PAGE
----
Who’s left holding the baby now? Assisted Reproductive Technologies and Irish Law
The rapid rate of development and expansion in usability of genetic technologies in the past decade is both a cause for celebration and a cause for concern.
There is an impetus on law and policy makers to act responsibly in creating and implementing legal tools to aid in the smooth operation and integration of these technological advances into society in order to mitigate the possibility of society enduring any negative impact from the existence and use of technologies in this growing area.
The question asked here is; do assistive reproduction technologies challenge the traditional concepts of parenthood generally, and motherhood specifically, and what impact does this have on Irish law and society?
Quite simply put, the answer is yes, these emerging technologies do challenge traditional familial concepts and norms. The answer as to what impact this has on Irish law and society is exceedingly more complicated.
Reproduction is becoming increasingly more medicalised, geneticised and commercialised. This has the potential to diminish the human condition and damage the human population. In a time of scientific, social and legal change it is inevitable that there will be periods of uncertainty. It is under these conditions of uncertainty that identity and ethics must be debated, and boundaries must be established in order to ensure that no negative experiences come to the broader population due to the advancements being made in the area of assisted reproduction.
The ethical concerns surrounding the increased medicalisation of human reproduction range greatly.
The most challenging element of reproductive technologies is the fact that the issues being debated are deeply personal and sensitive, meaning that no one experience is the same and as such, there is difficulty in establishing a standard of practice, as well as a legally and ethically balanced acceptance of the use of these procedures. These difficulties are inherent to discussion surrounding human reproduction.
Assisted Human Reproduction in Ireland
Assisted Human Reproduction (AHR) was not formally recognised as an area in need of governmental oversight until the year 2000 when the Commission for Assisted Human Reproduction, herein referred to as ‘the Commission’, was established and the need for comprehensive, stand alone, legislation in this area was recognised.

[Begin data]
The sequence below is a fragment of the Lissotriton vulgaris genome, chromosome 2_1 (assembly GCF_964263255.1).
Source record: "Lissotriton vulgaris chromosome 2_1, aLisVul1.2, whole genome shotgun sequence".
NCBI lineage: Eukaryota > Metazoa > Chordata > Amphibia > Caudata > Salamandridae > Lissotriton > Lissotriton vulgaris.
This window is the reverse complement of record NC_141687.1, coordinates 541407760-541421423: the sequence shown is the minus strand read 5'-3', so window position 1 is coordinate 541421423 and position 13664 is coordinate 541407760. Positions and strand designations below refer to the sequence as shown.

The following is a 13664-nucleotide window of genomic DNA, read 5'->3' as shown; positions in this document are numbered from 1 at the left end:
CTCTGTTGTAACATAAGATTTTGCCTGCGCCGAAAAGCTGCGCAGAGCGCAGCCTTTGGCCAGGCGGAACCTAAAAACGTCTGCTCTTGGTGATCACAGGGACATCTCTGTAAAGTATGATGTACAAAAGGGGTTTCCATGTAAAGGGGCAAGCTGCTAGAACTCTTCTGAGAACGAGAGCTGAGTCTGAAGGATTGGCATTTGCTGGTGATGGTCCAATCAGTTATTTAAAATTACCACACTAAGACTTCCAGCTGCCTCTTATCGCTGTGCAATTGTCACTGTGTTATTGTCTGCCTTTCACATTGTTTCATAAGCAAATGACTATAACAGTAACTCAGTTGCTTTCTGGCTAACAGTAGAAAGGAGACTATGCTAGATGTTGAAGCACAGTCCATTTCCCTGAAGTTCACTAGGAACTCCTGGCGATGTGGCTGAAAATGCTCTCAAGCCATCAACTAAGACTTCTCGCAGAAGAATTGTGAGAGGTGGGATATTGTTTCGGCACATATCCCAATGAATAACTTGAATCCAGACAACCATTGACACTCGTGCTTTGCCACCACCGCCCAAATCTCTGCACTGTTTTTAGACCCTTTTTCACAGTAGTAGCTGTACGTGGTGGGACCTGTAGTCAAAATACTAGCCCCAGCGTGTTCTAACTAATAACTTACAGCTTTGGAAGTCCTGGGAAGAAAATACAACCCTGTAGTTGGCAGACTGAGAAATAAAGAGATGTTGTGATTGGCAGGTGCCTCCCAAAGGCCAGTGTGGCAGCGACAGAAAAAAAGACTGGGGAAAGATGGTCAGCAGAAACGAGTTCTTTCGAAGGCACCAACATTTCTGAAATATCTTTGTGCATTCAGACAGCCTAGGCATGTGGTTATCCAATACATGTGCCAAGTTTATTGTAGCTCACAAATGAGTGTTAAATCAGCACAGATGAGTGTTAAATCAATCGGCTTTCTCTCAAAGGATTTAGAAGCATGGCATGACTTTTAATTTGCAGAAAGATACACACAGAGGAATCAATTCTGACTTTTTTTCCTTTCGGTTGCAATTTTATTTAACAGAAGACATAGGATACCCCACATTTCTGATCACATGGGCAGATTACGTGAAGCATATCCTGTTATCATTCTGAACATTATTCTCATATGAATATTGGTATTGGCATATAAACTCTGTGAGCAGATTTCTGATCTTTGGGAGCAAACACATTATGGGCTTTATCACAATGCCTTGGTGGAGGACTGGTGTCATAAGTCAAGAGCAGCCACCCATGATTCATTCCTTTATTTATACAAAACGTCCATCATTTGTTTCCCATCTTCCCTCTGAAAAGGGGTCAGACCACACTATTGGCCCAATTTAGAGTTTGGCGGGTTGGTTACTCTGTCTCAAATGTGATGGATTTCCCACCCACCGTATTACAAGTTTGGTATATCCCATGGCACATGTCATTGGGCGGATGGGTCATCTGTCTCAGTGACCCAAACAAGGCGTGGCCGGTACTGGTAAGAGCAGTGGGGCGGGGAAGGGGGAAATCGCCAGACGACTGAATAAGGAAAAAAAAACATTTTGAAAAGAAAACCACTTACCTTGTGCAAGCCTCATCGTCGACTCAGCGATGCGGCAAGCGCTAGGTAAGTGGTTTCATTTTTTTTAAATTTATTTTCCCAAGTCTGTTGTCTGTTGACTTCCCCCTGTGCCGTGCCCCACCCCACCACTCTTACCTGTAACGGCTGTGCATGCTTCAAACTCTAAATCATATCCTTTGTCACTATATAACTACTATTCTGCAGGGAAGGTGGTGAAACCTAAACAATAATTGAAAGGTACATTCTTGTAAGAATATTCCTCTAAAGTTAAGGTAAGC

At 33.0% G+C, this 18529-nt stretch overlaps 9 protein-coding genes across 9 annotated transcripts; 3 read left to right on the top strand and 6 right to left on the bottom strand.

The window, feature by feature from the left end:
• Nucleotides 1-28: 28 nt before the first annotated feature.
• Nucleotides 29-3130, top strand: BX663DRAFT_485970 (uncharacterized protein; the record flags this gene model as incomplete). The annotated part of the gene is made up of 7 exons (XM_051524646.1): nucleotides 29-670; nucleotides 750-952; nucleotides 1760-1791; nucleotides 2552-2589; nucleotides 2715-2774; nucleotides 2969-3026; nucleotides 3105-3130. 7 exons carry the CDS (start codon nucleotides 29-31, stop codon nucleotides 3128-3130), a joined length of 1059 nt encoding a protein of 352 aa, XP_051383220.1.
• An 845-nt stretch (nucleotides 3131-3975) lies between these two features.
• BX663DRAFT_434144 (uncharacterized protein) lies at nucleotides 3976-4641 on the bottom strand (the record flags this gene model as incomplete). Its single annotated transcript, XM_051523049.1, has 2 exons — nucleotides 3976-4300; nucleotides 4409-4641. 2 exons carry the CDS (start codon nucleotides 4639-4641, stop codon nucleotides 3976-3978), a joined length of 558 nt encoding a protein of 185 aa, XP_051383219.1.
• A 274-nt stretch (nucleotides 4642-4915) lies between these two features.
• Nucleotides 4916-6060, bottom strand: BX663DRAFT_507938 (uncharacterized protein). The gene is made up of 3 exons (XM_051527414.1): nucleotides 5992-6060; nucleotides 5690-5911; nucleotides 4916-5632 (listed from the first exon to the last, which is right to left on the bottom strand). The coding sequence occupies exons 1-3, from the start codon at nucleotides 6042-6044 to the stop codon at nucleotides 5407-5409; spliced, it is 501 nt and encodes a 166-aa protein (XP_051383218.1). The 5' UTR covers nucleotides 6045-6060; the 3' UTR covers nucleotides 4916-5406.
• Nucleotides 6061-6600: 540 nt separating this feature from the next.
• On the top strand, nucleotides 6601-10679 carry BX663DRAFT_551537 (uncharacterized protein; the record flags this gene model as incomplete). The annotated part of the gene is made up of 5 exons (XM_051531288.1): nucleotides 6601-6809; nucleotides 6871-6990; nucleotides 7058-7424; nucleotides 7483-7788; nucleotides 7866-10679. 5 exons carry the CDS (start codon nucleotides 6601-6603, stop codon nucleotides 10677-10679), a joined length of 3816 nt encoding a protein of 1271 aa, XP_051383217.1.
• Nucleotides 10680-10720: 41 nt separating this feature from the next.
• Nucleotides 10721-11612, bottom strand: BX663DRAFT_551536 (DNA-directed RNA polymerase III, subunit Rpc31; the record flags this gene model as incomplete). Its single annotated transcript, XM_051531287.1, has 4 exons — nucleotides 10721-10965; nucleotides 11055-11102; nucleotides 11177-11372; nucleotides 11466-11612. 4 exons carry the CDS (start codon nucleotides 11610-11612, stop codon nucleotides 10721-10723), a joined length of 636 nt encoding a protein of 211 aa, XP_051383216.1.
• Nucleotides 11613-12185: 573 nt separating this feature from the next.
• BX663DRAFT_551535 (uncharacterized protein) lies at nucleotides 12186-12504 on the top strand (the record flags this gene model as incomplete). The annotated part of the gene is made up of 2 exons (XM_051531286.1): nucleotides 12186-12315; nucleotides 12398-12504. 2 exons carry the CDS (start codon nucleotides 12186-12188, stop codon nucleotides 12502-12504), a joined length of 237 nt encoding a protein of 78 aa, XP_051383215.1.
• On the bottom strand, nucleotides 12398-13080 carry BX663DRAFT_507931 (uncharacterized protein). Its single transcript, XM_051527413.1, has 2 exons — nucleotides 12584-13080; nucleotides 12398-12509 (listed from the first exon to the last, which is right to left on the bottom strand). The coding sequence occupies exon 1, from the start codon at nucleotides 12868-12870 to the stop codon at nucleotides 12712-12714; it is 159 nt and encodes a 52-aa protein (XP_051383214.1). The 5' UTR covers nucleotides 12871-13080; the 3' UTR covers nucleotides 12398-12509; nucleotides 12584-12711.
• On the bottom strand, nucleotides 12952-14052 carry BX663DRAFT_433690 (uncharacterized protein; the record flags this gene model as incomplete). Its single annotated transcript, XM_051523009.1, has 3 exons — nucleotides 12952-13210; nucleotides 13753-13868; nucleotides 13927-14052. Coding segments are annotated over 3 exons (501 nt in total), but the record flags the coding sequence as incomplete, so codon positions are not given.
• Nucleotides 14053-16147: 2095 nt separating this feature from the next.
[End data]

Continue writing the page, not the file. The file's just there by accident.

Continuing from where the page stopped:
The Commission and subsequent report were welcomed as a move towards the recognition of a set of newly emerging social norms in Ireland; both in terms of medicine and reproductive technologies and also in terms of the traditional nuclear family and the growth towards new familial norms. However, following the publication of the 2005 report there was little done in the way of proactive implementation of the set out recommendations.
Political conversation centres around the disappointment that questions surrounding the protocol of AHR services and their use must be addressed via judicial channels and that there is not legislation in place to counteract the need to use the Irish Court System to get answers.
The lack of legislation in this area means that the only avenue for the guidance of medical practitioners comes from the Irish Medical Council “Guide to Professional Conduct and Ethics for registered medical practitioners”. Several cases in recent years have been brought to the High Court and Supreme Court in order to solve the maze this legal vacuum leaves patients struggling through. These cases, as recently as 2014, have highlighted the necessity for legislation in the area in order to protect all parties involved.
The role of religion
It is important to recognise the cultural history of Ireland and the importance of the social and political role of the Catholic Church for many years. Older Irish generations were reared in a country in which contraception was illegal and women did not work once they were married as their societal role was in the home. Newly emerging technologies, such as surrogacy, further challenge these traditional values.
There is an unfortunate pattern of political and religious control over a woman’s right to reproduce and the conditions in which it is ‘right’ for a woman to have a baby. For a long time in Ireland, there was no real separation of church and State. The ramifications of this have rippled throughout Irish history and up to the present day – no more so than in the area of the reproductive rights of women.
Parallels with the Repeal the 8th campaign